The resulting loss of nutrients coming from food affect not only the bones but the gums as well. The signs of gum disease are the first symptoms of a metabolic disorder that takes place in the body.


Bruxism (unintentional and uncontrollable teeth grinding) can also be a depression-related self-harming habit. It usually happens during sleep. Jaws undergo constant pressure and tight contact with each other. This damages the enamel and makes it wear down. Bruxism can be treated with special mouth guards but if there are symptoms of depression as well, the treatment will need to be more comprehensive.


People with depression sometimes drink alcohol or use drugs in search of relief. The harm caused by the aggressive chemicals contained in drugs and alcohol also affects our teeth.

Unexpected Side Effects of Depression Treatment

Recently, there have been findings from scientists about the negative impact antidepressants have on oral health. In particular, they were shown to interfere with the metabolism of the bone tissue. This can become a problem for a person looking to get dental implants.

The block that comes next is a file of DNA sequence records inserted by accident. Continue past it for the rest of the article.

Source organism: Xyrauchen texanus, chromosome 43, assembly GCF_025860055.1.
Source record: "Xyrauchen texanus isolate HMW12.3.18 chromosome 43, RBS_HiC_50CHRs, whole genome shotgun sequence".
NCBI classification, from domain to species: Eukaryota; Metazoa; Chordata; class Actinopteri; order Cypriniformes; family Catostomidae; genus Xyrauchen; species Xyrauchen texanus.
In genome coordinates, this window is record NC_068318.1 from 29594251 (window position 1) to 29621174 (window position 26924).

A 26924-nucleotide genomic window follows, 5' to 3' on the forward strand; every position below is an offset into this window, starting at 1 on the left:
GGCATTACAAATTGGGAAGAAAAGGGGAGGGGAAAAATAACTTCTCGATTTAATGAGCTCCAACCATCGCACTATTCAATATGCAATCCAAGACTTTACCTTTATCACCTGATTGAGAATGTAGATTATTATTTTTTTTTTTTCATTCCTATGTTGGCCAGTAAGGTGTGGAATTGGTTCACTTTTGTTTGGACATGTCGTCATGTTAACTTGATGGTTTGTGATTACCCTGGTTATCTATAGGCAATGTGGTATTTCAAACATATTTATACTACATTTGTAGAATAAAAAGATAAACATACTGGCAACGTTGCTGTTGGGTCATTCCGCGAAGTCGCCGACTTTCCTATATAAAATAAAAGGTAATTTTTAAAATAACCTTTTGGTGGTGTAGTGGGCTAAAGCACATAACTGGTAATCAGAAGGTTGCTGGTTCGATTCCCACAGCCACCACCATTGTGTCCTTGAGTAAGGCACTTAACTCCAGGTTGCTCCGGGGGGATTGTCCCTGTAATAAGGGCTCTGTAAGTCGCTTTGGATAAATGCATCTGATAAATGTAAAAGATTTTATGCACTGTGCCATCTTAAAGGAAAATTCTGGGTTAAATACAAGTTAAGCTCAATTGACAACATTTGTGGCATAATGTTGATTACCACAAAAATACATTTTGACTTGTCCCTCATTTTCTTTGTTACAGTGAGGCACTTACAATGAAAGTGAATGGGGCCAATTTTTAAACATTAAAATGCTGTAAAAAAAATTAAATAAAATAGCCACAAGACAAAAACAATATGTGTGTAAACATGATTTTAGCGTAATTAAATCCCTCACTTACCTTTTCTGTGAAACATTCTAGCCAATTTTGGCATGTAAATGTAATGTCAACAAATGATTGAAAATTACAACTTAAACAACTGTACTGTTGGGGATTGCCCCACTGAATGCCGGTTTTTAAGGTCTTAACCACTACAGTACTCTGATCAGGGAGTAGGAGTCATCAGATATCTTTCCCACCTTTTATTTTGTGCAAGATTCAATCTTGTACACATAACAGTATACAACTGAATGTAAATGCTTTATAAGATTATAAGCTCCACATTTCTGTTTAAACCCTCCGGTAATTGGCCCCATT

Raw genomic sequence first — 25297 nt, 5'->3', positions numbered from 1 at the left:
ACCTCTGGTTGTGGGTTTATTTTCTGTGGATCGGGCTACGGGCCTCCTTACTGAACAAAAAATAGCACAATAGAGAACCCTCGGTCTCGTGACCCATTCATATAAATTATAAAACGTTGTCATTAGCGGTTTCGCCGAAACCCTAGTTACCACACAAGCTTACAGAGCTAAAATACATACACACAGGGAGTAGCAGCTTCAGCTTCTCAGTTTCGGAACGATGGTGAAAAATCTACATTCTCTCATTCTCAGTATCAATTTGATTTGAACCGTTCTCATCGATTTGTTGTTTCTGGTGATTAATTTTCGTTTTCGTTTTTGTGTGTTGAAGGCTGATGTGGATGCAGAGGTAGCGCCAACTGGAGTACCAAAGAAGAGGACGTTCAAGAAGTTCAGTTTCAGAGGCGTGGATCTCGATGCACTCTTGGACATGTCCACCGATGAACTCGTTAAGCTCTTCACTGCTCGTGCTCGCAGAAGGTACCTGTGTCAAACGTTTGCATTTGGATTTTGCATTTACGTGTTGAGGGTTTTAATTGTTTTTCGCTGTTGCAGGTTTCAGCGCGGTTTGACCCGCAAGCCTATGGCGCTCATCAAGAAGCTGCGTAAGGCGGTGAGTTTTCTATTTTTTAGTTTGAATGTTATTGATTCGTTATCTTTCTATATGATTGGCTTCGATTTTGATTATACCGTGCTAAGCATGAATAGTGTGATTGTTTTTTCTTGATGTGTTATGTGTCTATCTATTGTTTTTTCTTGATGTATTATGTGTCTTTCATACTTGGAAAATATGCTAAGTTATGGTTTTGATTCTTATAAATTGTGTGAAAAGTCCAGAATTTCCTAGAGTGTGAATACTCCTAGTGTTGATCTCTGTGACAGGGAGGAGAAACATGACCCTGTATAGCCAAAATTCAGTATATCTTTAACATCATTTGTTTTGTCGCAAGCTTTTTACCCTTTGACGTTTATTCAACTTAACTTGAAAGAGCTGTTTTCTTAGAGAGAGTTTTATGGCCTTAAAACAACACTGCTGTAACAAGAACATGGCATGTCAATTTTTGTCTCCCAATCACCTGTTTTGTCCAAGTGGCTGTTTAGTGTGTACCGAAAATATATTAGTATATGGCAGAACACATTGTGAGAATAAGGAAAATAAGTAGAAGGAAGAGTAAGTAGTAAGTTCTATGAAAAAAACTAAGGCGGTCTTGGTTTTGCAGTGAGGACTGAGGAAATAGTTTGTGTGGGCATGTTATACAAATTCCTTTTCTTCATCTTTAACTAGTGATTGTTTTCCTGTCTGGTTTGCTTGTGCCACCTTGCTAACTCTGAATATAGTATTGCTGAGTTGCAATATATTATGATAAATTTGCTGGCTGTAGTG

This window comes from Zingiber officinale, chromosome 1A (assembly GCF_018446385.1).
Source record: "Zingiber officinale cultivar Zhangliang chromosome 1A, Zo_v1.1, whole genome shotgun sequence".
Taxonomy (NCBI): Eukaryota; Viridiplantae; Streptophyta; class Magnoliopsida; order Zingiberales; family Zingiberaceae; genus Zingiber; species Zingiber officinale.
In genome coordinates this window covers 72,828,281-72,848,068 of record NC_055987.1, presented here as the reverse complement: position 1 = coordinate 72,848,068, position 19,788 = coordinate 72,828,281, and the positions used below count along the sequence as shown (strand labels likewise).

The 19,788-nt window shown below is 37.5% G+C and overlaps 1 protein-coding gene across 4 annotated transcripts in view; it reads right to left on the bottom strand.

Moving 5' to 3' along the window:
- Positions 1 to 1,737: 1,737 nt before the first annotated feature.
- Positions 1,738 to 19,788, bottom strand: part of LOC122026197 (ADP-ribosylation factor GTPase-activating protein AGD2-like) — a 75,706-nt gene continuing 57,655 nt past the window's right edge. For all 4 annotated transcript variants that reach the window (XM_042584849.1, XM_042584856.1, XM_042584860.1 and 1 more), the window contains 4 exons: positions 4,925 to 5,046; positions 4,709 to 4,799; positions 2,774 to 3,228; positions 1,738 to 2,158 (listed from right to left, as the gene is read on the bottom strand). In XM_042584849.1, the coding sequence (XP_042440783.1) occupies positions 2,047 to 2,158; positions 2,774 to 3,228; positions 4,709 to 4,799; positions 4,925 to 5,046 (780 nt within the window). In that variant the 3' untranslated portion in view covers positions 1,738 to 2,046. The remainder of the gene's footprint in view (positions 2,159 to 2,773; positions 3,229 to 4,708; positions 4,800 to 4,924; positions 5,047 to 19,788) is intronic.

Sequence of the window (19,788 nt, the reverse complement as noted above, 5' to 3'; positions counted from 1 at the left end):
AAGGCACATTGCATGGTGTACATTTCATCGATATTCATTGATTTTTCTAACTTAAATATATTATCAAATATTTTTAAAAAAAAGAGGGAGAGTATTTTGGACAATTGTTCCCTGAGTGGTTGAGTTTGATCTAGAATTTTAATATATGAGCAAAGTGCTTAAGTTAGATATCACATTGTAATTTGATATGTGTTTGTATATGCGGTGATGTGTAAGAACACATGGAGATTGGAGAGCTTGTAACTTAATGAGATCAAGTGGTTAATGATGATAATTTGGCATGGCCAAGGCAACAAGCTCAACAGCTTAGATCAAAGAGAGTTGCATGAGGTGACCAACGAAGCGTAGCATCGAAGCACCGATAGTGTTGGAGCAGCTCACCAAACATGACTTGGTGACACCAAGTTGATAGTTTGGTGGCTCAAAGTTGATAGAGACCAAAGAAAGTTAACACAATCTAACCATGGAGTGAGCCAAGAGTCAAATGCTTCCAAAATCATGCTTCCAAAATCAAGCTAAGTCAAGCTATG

In addition, some medications cause such a seemingly harmless effect as dry mouth. This also contributes to various dental problems, because the lack of saliva can cause tooth decay. Saliva protects teeth from bacteria and contamination. In the absence of sufficient saliva, the bacteria multiply excessively and destroy teeth over time.

Does it mean you shouldn’t treat your depression with medications? Of course not! But if you were prescribed antidepressants, your dentist should be aware of it. If you need a dental implant, it will be better to start the procedure after the course of antidepressants is complete.

Unfortunately, people who are depressed often don’t bother to care about their oral health. This makes depression-related dental problems continue to get worse. This is why it’s very important not to be afraid of getting help from a trained professional for your mental health issues. When you have depression, both mind and body suffer. Seek help before the damage goes too far.



Author Bio: “I am Monica, journalist and blogger. I think that information is a great force that is able to change people’s lives for the better. That is why I feel a strong intention to share useful and important things about health, self-care, wellness, and other advice that may be helpful for people.”

Photo by Azamat Zhanisov on Unsplash